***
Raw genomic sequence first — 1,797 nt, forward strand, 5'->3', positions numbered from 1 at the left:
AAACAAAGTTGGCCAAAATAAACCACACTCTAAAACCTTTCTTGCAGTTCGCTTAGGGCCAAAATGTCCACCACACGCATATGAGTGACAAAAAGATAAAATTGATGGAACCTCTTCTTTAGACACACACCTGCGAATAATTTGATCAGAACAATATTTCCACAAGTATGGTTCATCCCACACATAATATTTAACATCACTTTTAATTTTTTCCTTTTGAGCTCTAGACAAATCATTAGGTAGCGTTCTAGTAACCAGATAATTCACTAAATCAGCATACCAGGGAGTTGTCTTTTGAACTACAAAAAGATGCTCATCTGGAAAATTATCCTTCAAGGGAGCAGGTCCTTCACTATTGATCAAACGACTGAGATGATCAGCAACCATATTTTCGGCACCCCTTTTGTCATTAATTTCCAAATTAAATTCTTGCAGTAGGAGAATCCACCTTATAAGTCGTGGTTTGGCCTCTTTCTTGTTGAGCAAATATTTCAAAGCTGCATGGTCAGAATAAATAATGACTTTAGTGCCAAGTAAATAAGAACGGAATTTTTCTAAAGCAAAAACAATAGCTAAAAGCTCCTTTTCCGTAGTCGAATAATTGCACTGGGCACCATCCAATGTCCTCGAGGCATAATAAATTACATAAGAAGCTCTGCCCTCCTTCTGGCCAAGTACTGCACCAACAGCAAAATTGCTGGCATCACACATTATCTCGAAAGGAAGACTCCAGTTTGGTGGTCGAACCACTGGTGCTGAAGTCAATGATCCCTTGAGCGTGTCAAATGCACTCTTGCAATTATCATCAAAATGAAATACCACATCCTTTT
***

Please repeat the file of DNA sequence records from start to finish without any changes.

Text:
Raw genomic sequence first — 1,797 nt, forward strand, 5'->3', positions numbered from 1 at the left:
AAACAAAGTTGGCCAAAATAAACCACACTCTAAAACCTTTCTTGCAGTTCGCTTAGGGCCAAAATGTCCACCACACGCATATGAGTGACAAAAAGATAAAATTGATGGAACCTCTTCTTTAGACACACACCTGCGAATAATTTGATCAGAACAATATTTCCACAAGTATGGTTCATCCCACACATAATATTTAACATCACTTTTAATTTTTTCCTTTTGAGCTCTAGACAAATCATTAGGTAGCGTTCTAGTAACCAGATAATTCACTAAATCAGCATACCAGGGAGTTGTCTTTTGAACTACAAAAAGATGCTCATCTGGAAAATTATCCTTCAAGGGAGCAGGTCCTTCACTATTGATCAAACGACTGAGATGATCAGCAACCATATTTTCGGCACCCCTTTTGTCATTAATTTCCAAATTAAATTCTTGCAGTAGGAGAATCCACCTTATAAGTCGTGGTTTGGCCTCTTTCTTGTTGAGCAAATATTTCAAAGCTGCATGGTCAGAATAAATAATGACTTTAGTGCCAAGTAAATAAGAACGGAATTTTTCTAAAGCAAAAACAATAGCTAAAAGCTCCTTTTCCGTAGTCGAATAATTGCACTGGGCACCATCCAATGTCCTCGAGGCATAATAAATTACATAAGAAGCTCTGCCCTCCTTCTGGCCAAGTACTGCACCAACAGCAAAATTGCTGGCATCACACATTATCTCGAAAGGAAGACTCCAGTTTGGTGGTCGAACCACTGGTGCTGAAGTCAATGATCCCTTGAGCGTGTCAAATGCACTCTTGCAATTATCATCAAAATGAAATACCACATCCTTTT